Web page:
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Continue Your Education on the Boss's Dime

Education. Nursing. Business. Telecommunications. IT. What do these fields have in common? For starters, once you get your foot in the door, you've got a great shot at getting your employer to pay for advanced studies, which will ultimately lead to a bigger paycheck.

Just ask Maria Sanchez of Miami. While Sanchez was working as a bilingual customer service representative for T-Mobile USA, the company paid for the remaining tuition credits necessary to earn her bachelor's degree in communication with a minor in marketing from Florida International University in Miami. T-Mobile even granted her two months unpaid time off (complete with health benefits) last year so she could participate in a summer abroad program in Germany focused on marketing.

"My degree has opened doors for great opportunities," Sanchez says. "I was able to get additional responsibilities as I advanced with my curriculum's courses. In addition to the outstanding training in customer service I received at T-Mobile, this leadership experience allowed me a smooth transition into the communications field."

Tuition Assistance Still a Perk

In this tough economy where salary freezes are becoming more and more the norm, many employees are looking to added perks, such as tuition assistance and reimbursement, for career motivation. In fact, the 2009 Employee Benefits Survey conducted by the Society for Human Resource Management found that 63 percent of surveyed employers offer undergraduate educational assistance, and 59 percent offer graduate educational assistance. Only 7 percent of employers who offer educational assistance plan to reduce or eliminate the benefits in the coming year.

"Employees who are lifetime learners are the same employees who embrace change" -- a much-needed skill in turbulent times, says Roberta Chinsky Matuson, president of Northampton, Massachusetts-based Human Resource Solutions. Matuson herself benefited from tuition assistance while working for Weingarten Realty Investors in Houston. The company reimbursed her for tuition and books while she pursued her MBA at the University of Houston.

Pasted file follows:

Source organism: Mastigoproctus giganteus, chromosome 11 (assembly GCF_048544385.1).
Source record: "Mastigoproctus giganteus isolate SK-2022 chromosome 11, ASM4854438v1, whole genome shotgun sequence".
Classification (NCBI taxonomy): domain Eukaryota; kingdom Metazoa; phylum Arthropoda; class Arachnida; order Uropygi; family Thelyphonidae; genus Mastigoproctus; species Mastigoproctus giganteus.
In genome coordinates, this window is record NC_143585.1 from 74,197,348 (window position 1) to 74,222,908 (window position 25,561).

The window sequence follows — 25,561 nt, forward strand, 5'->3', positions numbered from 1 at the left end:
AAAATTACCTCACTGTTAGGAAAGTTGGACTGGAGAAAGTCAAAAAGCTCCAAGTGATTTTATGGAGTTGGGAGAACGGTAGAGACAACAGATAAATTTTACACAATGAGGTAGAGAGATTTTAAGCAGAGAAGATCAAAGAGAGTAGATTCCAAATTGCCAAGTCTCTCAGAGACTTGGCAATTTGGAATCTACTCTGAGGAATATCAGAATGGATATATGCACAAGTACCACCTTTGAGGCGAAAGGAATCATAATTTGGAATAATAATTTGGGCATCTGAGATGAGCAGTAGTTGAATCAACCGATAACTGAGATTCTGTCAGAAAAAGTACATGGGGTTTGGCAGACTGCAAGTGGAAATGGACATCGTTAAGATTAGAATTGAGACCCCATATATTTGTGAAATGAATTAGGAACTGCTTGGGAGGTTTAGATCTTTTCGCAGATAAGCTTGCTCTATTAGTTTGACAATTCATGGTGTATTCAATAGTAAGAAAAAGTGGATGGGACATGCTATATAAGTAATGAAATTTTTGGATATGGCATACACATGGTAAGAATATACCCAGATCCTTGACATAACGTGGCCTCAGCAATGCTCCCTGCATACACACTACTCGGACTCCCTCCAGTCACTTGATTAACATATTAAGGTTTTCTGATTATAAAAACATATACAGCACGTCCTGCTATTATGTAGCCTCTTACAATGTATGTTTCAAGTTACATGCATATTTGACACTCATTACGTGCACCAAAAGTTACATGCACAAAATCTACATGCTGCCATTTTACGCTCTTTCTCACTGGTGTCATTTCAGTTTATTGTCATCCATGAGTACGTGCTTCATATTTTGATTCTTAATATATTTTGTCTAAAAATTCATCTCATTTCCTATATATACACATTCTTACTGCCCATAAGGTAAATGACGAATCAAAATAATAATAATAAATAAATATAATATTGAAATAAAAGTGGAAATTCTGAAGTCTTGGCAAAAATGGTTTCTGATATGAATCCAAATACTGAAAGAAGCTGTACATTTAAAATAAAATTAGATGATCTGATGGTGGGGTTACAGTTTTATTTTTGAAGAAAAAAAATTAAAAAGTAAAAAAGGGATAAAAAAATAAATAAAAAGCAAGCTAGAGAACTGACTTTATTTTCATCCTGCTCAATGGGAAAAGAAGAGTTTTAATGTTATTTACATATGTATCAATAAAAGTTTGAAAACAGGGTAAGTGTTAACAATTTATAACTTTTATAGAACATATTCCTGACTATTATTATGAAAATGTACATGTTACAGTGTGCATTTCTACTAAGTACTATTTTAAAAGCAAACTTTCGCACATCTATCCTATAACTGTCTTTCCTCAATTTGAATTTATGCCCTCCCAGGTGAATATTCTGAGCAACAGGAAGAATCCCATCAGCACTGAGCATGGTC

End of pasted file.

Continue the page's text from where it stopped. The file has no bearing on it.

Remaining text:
"The experience enabled me to bring leading-edge ideas into my workplace," she says. "I may have left the organization much earlier than I actually did had they not continued to support my efforts in earning my MBA."

Read the Fine Print

Before enrolling in school with the hope of your employer footing the bill, be sure to check with human resources to make sure you qualify for assistance. Not every education program will pass the test. It's also important to find out how much of the tuition bill the company will cover, and what restrictions, if any, exist. At Zebra Technologies Corp. in Illinois, employees working more than 30 hours a week are eligible for up to $5,250 in tuition assistance, the current IRS maximum. Employees who take advantage of the tuition assistance program are then expected to stay at the firm for at least two years with satisfactory performance reviews.

Climbing the Career Ladder

At UT Medical Group Inc., a large physician practice in Tennessee, tuition assistance successes include several doctoral candidates and a medical receptionist who pursued her LPN and then her RN on the company dime and is now in nurse practitioner school.

And at Beryl, a healthcare-focused call center, the night shift is filled with college students. Beryl pays for employees' tuition upfront, with a maximum payment of $3,000 per year. "Between calls, we allow our co-workers to study and read," says Andrew Pryor, vice president of human resources. "This provides a wonderful opportunity for extra study time or to quiz your neighbor at the workstation beside you." The call center also offers an onsite library, which is stocked with books on everything from business management and personal development to dieting and community service.

Tuition reimbursement is one of the simplest -- and relatively low-cost -- ways of increasing employee innovation, says Stephen Balzac, president of 7 Steps Ahead, an organizational development firm in Massachusetts. "When you give people the opportunity to learn, you are giving them the opportunity to become more skilled," he says. "That builds loyalty and motivation."

by Tamar Snyder, a reporter living in New York who writes about education, personal finance, and careers.

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